Opinions April 9, 2021

Indiana Court of Appeals
Tanika Stewart v. State of Indiana
Criminal. Affirms Tanika Stewart’s felony murder conviction. Finds Stewart’s challenge to the admission of State’s Exhibit 34, video surveillance footage, is waived, and the Vanderburgh Circuit Court did not abuse its discretion in admitting State’s Exhibits 43 through 45, also video footage, due to their quality. Also finds any error in the exclusion of witness Antonio Bushrod’s statements was harmless. Finally, finds the state presented sufficient evidence to rebut Stewart’s self-defense claim.

William G. Zartman, III, Individually and as Successor Co-trustee of the Marilyn M. Zartman Revocable Trust, Kim Zartman, W.K. Zartman Farms, LLC, and William G. Zartman, III and Kim R. Zartman, Member Managers of W.K. Zartman Farms, LLC v. Paul Zartman and Brenda Cameron, Individually, Brenda Cameron as Successor Trustee of the William JG. Zartman, Jr., Revocable Trust, and Paul Zartman as Successor Co-trustee of the Marilyn M. Zartman Revocable Trust
Civil plenary. Affirms the grant of summary judgment to Paul Zartman and Brenda Cameron individually, Brenda Cameron as successor trustee of the William Zartman Jr. Revocable Trust and Paul Zartman, as successor co-trustee of the Marilyn Zartman Revocable Trust. Finds the Miami Circuit Court properly granted summary judgment to the appellees, voided the deeds at issue, ordered the appellants to pay lost profits and ordered William Zartman III to pay appellees’ attorney fees.

Gary A. Diana v. State of Indiana (mem. dec.)
Criminal. Affirms Gary A. Diana’s convictions of Level 6 felony intimidation and Class A misdemeanor possession of a controlled substance. Finds the warrant authorizing the search of Diana’s home was supported by probable cause. Also finds the Vigo Superior Court did not abuse its discretion in admitting evidence that Diana directed Laura Nicoson to call before knocking on his door so that he would not shoot her when she knocked. Finally, finds the state presented sufficient evidence to support his conviction of intimidation.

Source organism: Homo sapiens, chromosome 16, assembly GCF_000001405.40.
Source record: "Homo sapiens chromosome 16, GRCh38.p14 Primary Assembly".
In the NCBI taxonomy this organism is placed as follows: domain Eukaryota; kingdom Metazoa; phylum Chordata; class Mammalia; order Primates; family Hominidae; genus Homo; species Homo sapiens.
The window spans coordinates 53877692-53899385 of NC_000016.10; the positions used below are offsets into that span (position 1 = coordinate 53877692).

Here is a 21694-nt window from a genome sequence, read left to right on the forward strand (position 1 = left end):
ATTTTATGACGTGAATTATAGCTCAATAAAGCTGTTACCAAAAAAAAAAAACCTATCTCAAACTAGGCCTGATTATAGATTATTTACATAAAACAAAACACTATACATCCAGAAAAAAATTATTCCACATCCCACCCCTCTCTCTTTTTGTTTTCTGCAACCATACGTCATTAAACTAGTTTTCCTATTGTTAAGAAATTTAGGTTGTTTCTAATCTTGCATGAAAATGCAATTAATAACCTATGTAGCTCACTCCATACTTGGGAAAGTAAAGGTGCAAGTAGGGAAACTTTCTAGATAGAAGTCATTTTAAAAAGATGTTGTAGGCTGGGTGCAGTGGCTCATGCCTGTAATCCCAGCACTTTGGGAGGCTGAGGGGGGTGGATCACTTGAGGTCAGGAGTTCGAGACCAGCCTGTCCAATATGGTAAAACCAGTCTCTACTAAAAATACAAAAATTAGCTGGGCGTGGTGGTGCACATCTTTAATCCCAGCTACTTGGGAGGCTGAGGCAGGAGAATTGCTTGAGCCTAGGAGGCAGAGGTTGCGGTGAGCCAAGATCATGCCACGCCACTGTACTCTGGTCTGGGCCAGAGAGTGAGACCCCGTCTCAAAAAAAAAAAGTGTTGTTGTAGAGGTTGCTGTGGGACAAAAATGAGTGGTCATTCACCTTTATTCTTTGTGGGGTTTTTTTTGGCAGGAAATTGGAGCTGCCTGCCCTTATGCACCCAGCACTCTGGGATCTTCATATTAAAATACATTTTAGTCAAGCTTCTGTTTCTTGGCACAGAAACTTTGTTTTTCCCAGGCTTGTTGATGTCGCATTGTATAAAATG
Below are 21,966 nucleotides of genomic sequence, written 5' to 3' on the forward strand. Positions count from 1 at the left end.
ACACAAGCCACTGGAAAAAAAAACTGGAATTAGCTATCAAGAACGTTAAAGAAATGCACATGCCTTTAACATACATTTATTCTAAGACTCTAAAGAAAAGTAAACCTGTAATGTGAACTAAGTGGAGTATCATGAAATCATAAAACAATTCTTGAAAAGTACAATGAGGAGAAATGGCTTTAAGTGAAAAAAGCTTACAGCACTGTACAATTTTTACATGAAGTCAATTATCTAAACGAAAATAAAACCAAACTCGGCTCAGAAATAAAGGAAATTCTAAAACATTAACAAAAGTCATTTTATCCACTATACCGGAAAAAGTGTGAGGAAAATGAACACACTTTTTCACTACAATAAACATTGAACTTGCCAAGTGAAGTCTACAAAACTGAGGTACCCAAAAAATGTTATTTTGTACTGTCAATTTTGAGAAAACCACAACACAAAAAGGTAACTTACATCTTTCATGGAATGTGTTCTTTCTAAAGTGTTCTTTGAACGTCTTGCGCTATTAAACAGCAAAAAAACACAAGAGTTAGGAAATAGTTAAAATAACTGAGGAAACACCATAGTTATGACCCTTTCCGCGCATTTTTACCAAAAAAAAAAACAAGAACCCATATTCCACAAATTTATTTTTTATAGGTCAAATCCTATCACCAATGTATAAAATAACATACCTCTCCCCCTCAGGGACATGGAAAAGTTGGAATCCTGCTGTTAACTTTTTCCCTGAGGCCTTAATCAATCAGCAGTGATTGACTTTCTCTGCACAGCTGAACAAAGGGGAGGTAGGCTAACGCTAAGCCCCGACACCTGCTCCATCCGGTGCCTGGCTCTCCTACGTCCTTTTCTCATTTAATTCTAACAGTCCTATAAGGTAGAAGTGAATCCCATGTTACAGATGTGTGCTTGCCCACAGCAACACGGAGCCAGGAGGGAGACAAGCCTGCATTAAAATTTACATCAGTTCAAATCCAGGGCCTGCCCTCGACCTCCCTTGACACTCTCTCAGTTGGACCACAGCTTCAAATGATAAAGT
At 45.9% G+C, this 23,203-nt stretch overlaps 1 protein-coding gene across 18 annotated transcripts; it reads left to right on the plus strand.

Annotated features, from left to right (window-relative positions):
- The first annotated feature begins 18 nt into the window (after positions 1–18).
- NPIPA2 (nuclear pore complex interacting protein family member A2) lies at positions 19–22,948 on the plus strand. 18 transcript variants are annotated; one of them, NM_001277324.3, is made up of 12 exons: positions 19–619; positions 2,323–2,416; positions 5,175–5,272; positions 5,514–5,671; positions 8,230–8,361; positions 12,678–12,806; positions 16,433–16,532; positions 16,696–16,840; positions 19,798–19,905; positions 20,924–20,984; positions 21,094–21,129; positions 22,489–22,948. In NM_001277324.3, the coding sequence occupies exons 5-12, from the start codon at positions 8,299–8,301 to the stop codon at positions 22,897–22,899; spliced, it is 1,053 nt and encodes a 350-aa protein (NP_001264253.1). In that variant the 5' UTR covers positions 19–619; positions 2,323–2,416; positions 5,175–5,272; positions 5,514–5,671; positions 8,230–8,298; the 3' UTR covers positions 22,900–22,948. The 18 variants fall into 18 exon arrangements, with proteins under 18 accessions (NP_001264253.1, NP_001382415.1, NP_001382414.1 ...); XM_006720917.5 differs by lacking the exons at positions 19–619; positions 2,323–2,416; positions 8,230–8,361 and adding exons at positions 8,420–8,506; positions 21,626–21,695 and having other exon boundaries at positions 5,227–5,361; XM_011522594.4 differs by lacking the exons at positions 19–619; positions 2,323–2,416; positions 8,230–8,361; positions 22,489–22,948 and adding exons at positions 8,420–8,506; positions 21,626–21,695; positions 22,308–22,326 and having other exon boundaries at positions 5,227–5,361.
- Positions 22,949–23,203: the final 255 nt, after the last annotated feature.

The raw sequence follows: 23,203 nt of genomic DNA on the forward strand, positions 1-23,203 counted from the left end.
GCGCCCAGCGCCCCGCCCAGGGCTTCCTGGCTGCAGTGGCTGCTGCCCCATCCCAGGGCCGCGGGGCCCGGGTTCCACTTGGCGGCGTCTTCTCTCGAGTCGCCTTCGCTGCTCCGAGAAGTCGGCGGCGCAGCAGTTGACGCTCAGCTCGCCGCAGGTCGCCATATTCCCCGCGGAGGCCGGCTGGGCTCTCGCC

In the Matter of the Involuntary Termination of the Parent-Child Relationship of: S.C. (Minor Child) and U.C. (Father) v. Indiana Department of Child Services (mem. dec.)
Juvenile termination of parental rights. Affirms the termination of father U.C.’s parental rights to S.C. Finds the Warrick Superior Court did not abuse its discretion in denying U.C.’s motion for a continuance. Also finds the Department of Child Services established by clear and convincing evidence the requisite elements to support the termination of parental rights.

A.C. v. Indiana Department of Child Services (mem. dec.)
Miscellaneous. Affirms the denial of mother A.C.’s petition for judicial review of the decision of an administrative law judge, who upheld the Department of Child Services’ substantiation of allegations against A.C. Finds the ALJ’s decision was supported by substantial evidence, and the Marion Superior Court properly denied the petition for judicial review.

Kenyon Samie Stiff v. State of Indiana (mem. dec.)
Criminal. Affirms Kenyon Samie Stiff’s conviction of Level 4 felony dealing in a narcotic drug. Finds the impoundment and inventory search of the vehicle Stiff drove the date of his arrest did not violate the Fourth Amendment or Article 1, Section 11 of the Indiana Constitution, so evidence found pursuant to that search was properly admitted. Also finds the Vanderburgh Circuit Court did not abuse its discretion when it admitted into evidence copies of text messages contained on Stiff’s cellphone, as that evidence was admissible under Evidence Rule 403 and 404(b) because their probative value regarding Stiff’s knowledge of the presence of heroin in the vehicle was not substantially outweighed by prejudice to Stiff.

In the Matter of D.H.-O. (Child in Need of Services), A.M. (Mother) v. Indiana Department of Child Services (mem. dec.)
Juvenile CHINS. Affirms the adjudication of mother A.M.’s child D.H.-O. as a child in need of services. Finds the Lawrence Circuit Court’s findings support its conclusion that D.H.-O. is a CHINS.

John C. Cergnul v. Paul W. Bradfield (mem. dec.)
Small claims. Affirms the judgment against John Cergnul in his small claims action seeking $8,000 to pay for shrubbery to restore an aesthetic barrier after Paul Bradfield removed underbrush and some trees located within a conservation easement around the perimeter of a subdivision. Finds the decision of the St. Joseph Superior small claims court denying nuisance damages to Cergnul was not contrary to law.

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